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Ethereum: The four EIPs of the Berlin hardfork

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It is well known that the Ethereum blockchain has been the most widely used blockchain in the world for months and is also the one that generates the most fees. However, the Ethereum network is becoming too expensive and needs urgent changes in order to continue its ascent. At the moment there are preposterous fees that reach 200-300 dollars for a simple swap on a DEX or 20-30 USD for a transfer between two wallets. It is clear that with these limits Ethereum could lose users, which is why the core devs continue to work hard to improve the entire network. The next update is called Berlin and consists of 4 main changes. Let’s have a look at them!

The Berlin Upgrade Overview

For several months now, developers have been planning the next update to the Ethereum protocol, dubbed Berlin. This update, which follows the previous Istanbul and Muir Glacier upgrades, will be implemented at block number 12,244,000, or approximately April 14th. What’s new with Berlin?

This upgrade will implement four EIPs (Ethereum Improvement Proposals), namely EIP 2565, EIP 2929, EIP 2718 and EIP 2930.

This is a highly technical update, the new features of which are of little interest to the basic user. Certainly, the attention of the Ethereum community is more captured by the update – probably in summer – that is expected to introduce Basefee (EIP1559), the indirect effect of which would be to make Ethereum more deflationary.

Berlin’s technical complexities are more difficult to understand for the user who is interested in the simple use of dApps. Despite the difficulty of the technicalities, we will try to summarize in a few words the new features coming with Berlin.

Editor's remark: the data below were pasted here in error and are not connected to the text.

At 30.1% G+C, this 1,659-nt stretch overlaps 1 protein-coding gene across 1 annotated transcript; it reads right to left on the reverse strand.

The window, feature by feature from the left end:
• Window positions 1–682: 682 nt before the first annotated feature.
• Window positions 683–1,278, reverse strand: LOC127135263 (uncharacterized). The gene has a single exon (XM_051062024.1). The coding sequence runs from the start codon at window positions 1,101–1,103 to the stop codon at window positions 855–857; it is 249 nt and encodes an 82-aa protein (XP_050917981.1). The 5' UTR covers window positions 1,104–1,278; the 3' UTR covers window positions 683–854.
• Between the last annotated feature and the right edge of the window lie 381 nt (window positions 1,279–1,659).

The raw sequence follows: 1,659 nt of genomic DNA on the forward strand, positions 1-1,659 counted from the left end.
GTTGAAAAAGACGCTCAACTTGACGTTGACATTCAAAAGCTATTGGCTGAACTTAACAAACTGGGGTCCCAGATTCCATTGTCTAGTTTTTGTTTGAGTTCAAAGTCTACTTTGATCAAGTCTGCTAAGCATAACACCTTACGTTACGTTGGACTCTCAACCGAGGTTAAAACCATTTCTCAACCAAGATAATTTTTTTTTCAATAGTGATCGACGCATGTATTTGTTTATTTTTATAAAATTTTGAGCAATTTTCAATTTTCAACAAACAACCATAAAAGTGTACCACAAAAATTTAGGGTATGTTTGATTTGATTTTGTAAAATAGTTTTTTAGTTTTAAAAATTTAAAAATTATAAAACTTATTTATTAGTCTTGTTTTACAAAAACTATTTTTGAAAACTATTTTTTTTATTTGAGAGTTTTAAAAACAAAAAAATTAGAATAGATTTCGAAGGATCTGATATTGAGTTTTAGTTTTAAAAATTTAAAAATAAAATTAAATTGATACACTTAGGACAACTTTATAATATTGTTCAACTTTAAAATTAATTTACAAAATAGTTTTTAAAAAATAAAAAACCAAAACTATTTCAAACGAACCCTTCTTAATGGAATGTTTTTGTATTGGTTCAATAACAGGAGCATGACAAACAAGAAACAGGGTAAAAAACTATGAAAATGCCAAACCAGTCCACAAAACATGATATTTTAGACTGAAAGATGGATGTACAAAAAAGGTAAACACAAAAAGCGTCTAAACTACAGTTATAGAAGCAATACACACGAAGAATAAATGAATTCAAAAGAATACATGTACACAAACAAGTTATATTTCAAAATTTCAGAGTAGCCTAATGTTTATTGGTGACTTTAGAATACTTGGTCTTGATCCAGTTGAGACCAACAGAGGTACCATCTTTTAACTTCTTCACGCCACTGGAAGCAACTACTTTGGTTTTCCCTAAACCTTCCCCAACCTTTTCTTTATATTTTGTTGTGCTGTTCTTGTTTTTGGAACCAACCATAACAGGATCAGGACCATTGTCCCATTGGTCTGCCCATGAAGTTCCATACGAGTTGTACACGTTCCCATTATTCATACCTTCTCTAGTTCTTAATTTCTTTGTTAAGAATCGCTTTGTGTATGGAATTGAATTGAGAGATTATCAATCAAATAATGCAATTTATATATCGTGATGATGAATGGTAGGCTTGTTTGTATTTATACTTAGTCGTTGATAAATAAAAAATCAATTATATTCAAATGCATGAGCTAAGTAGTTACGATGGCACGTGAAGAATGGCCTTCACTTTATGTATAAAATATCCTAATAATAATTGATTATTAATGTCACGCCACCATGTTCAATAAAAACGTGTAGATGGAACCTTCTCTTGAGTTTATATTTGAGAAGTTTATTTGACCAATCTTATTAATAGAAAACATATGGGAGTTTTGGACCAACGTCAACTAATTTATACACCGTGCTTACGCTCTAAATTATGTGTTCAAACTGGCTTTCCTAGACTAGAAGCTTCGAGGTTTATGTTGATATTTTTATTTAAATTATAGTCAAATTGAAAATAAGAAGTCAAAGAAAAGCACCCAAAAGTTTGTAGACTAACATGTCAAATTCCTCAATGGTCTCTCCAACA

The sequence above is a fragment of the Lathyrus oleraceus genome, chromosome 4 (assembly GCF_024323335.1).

EIP 2565: “Modexp gas cost”.

EIP 2565 was proposed by six developers in March 2020. It aims to evolve the EIP 198 proposed by Vitalik Buterin in 2017. Indeed, EIP 198 introduced a wide variety of cryptographic algorithms, enabling the generation of different types of signature verification, e.g. RSA signatures.

For its part, EIP 2565 aims to reduce the gas cost of EIP 198-related functions so that they are closer to the gas cost of other possible operations on Ethereum. In practice EIP 2565 promotes the use of a wider range of cryptographic operations in smart contracts.

EIP 2929: “Gas cost increases for state access opcodes”

Proposed by Vitalik Buterin in October 2020, this EIP serves to increase the gas cost of certain Solidity methods. These methods include SLOAD, CALL, BALANCE, EXT and SELFDESTRUCT. In practice, these functions will see their gas cost increase when they are called for the first time. The cost will then be reduced to 100 gas during subsequent calls.

This increase in gas cost will mitigate one of the main DDoS attack vectors on the Ethereum network. Although prices had already been increased in the past, this move has not yet completely eliminated such attacks.

EIP 2718: “Typed transaction envelope”

Proposed by Micah Zoltu in June 2020, this EIP introduces a new type of transaction: “envelope transaction“. In concrete terms, it is an “envelope” to facilitate the management of different types of transactions. This proposal will also make the addition of new transaction types less complex.

The problem that EIP 2718 solves is this: new transaction types are difficult to add to Ethereum because they must be backwards compatible with all other transactions, reducing their options and increasing their complexity. The new “envelope transactions” should eliminate this unfavourable trade-off, and EIP 2930 will be the first example.

EIP 2930: “Optional access lists”.

Proposed by Vitalik Buterin and Martin Swende in August 2020, it consists of reducing gas during the execution of certain functions. Once implemented, this EIP will introduce a new type of transaction, which may contain an “access list “: this will be a list containing the addresses and storage keys that the function intends to access.

This list will make it easier for clients to execute the function, and will also reduce the cost of gas. As we have seen, the Berlin update will not include any changes relevant enough to draw the attention of the entire community. It almost seems as if it is passing by in silence.

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